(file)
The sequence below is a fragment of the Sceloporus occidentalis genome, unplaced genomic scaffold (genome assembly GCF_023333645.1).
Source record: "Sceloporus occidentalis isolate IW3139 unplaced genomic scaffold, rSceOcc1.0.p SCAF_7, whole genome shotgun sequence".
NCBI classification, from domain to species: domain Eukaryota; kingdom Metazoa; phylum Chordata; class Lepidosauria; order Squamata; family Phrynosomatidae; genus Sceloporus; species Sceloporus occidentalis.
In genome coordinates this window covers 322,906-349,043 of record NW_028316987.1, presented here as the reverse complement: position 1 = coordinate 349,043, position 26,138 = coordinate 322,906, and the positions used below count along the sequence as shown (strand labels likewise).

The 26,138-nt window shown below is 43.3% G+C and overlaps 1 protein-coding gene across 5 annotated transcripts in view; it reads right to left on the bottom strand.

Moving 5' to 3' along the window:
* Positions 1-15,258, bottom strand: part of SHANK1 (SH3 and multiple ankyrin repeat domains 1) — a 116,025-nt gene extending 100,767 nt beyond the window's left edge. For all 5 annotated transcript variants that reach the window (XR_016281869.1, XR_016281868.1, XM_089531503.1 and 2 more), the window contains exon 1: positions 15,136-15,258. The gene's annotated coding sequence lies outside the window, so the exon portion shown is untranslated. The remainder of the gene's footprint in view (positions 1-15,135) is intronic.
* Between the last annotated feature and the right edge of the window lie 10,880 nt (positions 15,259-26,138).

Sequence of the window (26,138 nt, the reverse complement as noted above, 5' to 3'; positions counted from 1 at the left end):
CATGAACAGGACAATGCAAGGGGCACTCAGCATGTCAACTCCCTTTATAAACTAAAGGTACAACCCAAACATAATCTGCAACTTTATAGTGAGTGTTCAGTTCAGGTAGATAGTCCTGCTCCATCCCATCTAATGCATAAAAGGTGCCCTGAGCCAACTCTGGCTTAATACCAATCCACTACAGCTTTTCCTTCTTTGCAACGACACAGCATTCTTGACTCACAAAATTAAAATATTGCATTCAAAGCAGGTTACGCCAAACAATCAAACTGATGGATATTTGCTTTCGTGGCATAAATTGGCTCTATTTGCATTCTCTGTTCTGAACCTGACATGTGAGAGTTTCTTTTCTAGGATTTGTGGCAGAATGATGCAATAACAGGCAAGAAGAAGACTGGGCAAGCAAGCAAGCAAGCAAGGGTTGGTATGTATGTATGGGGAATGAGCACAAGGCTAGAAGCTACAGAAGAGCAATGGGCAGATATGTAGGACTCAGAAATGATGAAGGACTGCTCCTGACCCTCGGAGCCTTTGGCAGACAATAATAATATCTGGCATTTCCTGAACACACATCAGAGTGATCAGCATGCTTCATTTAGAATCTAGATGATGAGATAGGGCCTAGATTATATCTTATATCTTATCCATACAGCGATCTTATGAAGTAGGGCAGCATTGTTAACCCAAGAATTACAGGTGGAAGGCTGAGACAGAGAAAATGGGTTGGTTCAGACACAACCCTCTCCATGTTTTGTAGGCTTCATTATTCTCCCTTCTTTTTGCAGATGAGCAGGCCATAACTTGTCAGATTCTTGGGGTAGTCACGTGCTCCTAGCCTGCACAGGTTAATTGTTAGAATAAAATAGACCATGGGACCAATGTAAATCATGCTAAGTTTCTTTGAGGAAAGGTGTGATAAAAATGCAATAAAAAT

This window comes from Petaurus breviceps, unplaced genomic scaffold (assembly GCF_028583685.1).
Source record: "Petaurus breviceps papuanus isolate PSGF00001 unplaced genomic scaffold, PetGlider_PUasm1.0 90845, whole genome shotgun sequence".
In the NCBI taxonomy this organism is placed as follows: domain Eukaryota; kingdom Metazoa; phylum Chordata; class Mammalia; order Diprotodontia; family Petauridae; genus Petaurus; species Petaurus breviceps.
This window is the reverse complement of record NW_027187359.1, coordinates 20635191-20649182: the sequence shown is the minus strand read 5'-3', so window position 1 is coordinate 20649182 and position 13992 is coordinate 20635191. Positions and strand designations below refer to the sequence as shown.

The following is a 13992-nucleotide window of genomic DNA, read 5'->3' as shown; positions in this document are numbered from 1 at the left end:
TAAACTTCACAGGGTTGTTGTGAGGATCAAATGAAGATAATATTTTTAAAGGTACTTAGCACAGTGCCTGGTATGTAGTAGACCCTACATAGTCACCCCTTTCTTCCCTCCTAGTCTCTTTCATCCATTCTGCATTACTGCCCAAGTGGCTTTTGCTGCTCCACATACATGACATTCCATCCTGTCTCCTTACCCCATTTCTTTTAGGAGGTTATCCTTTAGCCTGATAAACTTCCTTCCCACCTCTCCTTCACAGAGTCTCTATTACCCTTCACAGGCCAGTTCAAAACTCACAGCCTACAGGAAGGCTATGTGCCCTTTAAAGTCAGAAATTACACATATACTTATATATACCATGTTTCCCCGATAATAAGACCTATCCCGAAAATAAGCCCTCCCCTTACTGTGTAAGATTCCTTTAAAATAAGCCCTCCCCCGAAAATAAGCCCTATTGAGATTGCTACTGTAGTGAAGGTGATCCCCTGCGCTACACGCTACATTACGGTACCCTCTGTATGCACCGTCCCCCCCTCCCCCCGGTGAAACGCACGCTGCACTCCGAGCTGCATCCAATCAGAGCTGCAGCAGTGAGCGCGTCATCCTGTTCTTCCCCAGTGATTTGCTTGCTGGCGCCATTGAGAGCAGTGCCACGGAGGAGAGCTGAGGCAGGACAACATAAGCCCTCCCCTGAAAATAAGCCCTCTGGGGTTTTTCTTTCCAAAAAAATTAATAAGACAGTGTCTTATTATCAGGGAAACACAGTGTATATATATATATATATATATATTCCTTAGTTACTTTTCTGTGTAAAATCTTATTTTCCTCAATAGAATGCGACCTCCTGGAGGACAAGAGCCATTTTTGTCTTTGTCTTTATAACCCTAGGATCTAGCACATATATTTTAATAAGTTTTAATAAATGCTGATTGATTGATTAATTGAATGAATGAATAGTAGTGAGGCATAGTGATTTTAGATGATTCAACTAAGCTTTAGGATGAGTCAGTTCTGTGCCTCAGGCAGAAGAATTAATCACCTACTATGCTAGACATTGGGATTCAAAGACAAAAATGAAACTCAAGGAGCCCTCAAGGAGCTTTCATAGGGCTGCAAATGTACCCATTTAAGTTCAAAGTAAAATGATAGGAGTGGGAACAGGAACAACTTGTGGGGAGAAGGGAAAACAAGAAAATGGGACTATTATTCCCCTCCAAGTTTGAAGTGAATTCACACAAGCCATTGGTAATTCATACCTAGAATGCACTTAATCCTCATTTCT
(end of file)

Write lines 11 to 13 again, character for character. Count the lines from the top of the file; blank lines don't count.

This window comes from Petaurus breviceps, unplaced genomic scaffold (assembly GCF_028583685.1).
Source record: "Petaurus breviceps papuanus isolate PSGF00001 unplaced genomic scaffold, PetGlider_PUasm1.0 90845, whole genome shotgun sequence".
In the NCBI taxonomy this organism is placed as follows: domain Eukaryota; kingdom Metazoa; phylum Chordata; class Mammalia; order Diprotodontia; family Petauridae; genus Petaurus; species Petaurus breviceps.